Final Diagnosis -- Pineal anlage tumor

DIAGNOSIS: Pineal anlage tumor (without immature components) DISCUSSION:

The presence of the melanin-containing cell clusters in this case may evoke the association with tumors designated as "retinal anlage tumors" (Table 1). These lesions, also known by the term "melanotic neuroectodermal tumor of infancy" (MNTI) or "melanotic progonoma" are usually found in the infant jaws. Similar tumors have been described intracerebrally where they generally carry an unfavorable prognosis (9). MNTI-like tumors have been reported in the pineal region and were named "pineal anlage tumours" (2, 3, 5). Primary pineal parenchymal tumors may give rise to a broad spectrum of differentiation (5, 8, 10) reminiscent of embryonic pineal cells which are able to differentiate into striated muscle fibres, pigmented epithelial cells and neuronal cells (1, 11). Apart from differentiated and undifferentiated neuronal cells, retinal receptor-like cells, ependymal cells and the melanotic epithelial cells, mature and immature cartilage and striated muscle cells have been described in the pineal anlage tumor (6, 9, 11). While the MNTI is generally a benign lesion, its cerebral counterpart usually harbors primitive tumor cells and is definitely malignant. Extracerebral MNTIs differ from the malignant cerebral tumors in immunoreactivity for HMB-45, EMA and cytokeratin. Since the pineal gland is a derivative of the neural crest, the pineal anlage tumors may also have derived from neural crest cells (ectomesenchyme) and thus overlap with the constituents of the ectomesenchymomas is obvious.

The term "ectomesenchymoma" was coined for tumors consisting of ectodermal components (usually neuronal cells and S100-positive spindle cells) in combination with embryonal rhabdomyosarcoma . Ectomesenchymomas have been described in a variety of tissues (4) including the orbit (6) and the CNS (5). A problem in making the diagnosis ectomesenchymoma in the present case is the lack of a primitive tumor component, viz., rhabdomyoblastoma. For the same reason, namely, the absense of immature rhabdoid cells, the present case also differs from medullomyoblastomas occurring in the cerebellum (regarded as variant medulloblastomas) and an even more rare tumor called "myoneurocytoma" that was described in the cerebellum of a 6-year-old boy and consisted of immature muscular cells with a mature neuronal component (8). The diverse cell populations of these various tumors is, however, suggestive of an origin from pluripotential neural crest cells (ectomesenchyme) or neural groove.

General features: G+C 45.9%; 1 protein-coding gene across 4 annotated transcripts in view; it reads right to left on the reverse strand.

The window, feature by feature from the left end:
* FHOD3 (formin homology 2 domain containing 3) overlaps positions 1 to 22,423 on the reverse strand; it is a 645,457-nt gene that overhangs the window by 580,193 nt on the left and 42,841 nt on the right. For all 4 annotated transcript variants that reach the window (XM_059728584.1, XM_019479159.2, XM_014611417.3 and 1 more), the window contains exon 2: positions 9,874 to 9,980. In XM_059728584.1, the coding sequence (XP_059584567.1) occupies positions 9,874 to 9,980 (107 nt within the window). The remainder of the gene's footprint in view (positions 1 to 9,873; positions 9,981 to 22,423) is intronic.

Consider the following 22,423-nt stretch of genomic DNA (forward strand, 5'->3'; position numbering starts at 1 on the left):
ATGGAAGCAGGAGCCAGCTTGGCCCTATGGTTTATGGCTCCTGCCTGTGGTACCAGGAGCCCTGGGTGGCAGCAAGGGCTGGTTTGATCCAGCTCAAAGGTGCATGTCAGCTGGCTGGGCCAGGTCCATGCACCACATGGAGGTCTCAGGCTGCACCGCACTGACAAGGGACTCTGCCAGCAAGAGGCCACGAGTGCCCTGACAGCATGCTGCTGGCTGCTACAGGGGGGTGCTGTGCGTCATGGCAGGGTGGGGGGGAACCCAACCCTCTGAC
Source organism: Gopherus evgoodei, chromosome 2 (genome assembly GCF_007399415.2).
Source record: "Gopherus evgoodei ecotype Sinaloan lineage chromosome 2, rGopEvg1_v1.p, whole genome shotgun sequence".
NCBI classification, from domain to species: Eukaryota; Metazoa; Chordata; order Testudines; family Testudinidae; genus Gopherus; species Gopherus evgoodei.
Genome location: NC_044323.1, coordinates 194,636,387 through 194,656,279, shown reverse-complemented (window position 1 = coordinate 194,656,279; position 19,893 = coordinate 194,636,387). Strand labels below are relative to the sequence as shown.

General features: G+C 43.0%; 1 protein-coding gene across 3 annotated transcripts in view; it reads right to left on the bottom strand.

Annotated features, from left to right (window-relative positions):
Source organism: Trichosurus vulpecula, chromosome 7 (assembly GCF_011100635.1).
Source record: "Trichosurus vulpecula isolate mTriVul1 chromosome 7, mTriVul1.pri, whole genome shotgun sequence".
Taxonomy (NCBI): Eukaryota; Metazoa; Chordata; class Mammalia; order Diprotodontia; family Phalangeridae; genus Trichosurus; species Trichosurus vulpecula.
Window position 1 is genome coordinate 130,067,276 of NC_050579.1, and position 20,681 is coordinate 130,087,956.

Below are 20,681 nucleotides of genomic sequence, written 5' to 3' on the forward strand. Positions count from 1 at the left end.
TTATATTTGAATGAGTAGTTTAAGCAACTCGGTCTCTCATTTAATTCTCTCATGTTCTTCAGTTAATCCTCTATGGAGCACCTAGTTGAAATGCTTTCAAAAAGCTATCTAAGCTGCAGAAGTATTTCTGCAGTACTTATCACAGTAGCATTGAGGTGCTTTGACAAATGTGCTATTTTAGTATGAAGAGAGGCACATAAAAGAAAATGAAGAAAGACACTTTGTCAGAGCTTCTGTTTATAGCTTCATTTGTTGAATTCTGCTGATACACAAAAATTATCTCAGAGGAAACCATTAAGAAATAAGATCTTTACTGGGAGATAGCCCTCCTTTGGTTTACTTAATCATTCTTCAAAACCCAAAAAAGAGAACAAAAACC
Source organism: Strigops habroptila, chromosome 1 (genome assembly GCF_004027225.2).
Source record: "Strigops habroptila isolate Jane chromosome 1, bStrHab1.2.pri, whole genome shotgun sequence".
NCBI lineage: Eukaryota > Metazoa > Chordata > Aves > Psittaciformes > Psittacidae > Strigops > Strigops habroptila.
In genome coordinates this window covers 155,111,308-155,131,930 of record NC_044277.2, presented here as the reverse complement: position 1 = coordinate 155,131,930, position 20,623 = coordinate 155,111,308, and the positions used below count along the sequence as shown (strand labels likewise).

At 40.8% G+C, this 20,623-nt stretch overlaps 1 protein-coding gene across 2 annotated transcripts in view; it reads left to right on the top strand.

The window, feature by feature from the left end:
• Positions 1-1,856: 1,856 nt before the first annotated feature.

The present tumor cannot unequivocally be classified into any current classification or nomenclature and we have not found an equivalent case in the literature. Therefore, various diagnoses may be appropriate but we prefer to classify it within the group of pineal anlage tumors. Strictly, diagnoses as "bidermal mature teratoma of the pineal gland" or "melanotic benign ectomesenchymoma", "ectomesenchymal hamartoma" would be even appropriate. The pathogenesis, key to a definite term for this neoplasm, remains obscure.


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  8. Raisanen J, Vogel H, Horoupian DS (1990) Primitive pineal tumor with retinoblastomatous and retinal/ciliary epithelial differentiation: an immunohistochemical study. J Neurooncol 9: 165-70.
  9. Rickert CH, Probst-Cousin S, Blasius S, Gullotta F (1998) Melanotic progonoma of the brain: a case report and review. Childs Nerv Syst 14: 389-93.
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  11. Watanabe K, Aoyama H, Tamamaki N, Sonomura T, Okada TS, Eguchi G, Nojyo Y (1988) An embryonic pineal body as a multipotent system in cell differentiation. Development 103: 17-26.

Contributed by Inga Gudinaviciene, Darius Pranys, Pinping Zheng and Johan M. Kros

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